Counter criticisms to this new movement abound, and the lasting fruit is still years in the making. But its leaders stand true to being driven by a theological impetus, despite typical unfounded denunciations of being white, Uncle Toms, sellouts, and Oreos. Yet in the face of naysayers, buds of the Reformed movement are beginning to sprout in the lives of second and third generation seedlings. Carter’s generation is successfully wedding Reformed orthodoxy and African-American orthopraxy by seeing the former as the tree and the latter as the flower. Of course, the root to this movement is the Gospel.

The Word of Faith megachurch movement will not go away, but will progress further into exurbia. It will take with it masses of enthusiasts and critics. It may overshadow the work of the fledgling Reformed movement if measured in terms of dollars, cents, franchises of 501(c)(3)’s, and congregation sizes. However, the message of the Black Reformation will not be dimmed. It has the potential to have the impact of its theological forbearers, of whom it was said, “after darkness, light.” I am hopeful that the preaching of the Reformed movement, combined with the faithfulness and integrity of the movement’s members, will bring about an African-American Great Awakening, even as did the preaching of Calvinistic Puritans for the Colonies.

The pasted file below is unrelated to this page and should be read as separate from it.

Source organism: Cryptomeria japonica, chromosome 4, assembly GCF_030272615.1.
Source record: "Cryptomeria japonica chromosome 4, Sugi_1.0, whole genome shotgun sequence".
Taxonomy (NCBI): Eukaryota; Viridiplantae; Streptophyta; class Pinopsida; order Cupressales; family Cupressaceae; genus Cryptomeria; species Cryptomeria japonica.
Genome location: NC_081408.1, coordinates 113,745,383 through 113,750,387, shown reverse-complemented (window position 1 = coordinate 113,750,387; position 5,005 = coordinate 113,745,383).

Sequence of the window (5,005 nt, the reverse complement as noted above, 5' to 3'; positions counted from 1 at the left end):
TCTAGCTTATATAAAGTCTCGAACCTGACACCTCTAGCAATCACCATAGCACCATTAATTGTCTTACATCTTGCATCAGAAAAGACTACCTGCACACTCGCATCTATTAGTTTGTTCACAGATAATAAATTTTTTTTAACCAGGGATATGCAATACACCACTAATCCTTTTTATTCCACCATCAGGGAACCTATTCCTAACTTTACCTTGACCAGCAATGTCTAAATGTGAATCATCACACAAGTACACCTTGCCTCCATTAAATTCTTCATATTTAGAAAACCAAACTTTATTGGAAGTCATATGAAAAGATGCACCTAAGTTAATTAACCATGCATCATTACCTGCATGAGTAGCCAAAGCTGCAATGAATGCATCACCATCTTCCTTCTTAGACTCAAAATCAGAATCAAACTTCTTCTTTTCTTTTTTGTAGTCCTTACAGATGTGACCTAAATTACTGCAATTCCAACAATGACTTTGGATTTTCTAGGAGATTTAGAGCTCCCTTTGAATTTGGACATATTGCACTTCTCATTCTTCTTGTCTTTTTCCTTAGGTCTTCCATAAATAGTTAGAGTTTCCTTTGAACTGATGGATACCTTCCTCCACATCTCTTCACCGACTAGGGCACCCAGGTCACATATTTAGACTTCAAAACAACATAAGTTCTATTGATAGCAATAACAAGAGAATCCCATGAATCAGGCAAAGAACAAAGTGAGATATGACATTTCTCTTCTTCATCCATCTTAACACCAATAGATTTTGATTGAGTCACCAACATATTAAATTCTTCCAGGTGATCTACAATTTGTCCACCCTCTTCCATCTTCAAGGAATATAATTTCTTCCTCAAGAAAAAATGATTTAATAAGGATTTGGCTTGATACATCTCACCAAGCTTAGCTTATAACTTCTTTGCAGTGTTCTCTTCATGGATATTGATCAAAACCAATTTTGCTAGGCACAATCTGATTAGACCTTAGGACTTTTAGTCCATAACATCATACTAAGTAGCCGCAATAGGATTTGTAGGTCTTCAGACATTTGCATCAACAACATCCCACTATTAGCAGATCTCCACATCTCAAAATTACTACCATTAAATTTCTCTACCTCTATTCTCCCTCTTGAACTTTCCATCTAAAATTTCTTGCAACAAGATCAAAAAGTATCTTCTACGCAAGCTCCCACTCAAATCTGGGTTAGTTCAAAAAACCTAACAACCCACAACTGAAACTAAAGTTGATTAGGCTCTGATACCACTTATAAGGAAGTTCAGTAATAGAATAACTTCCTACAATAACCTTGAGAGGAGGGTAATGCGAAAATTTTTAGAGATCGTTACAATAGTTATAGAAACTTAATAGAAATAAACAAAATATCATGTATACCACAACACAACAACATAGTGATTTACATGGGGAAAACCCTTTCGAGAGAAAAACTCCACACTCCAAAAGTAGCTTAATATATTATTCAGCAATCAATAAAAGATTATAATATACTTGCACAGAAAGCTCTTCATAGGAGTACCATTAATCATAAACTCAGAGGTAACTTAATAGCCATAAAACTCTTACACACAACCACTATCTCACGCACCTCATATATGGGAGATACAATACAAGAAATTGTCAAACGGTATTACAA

Most importantly, the leaders of the new reformation are not coming into question as phonies, since they reject what is faddish and popular, and they are not driven by the pragmatic. Their message is gaining appeal as listeners discern that their gospel is all-encompassing because it seeks to reach the whole person, not just one’s wallet. May history record that the attention given to this movement will be because their preaching rang out with life-transforming impact, like megaphones for God. For, salvation for African-American church and community is found in prioritizing theology, not economics.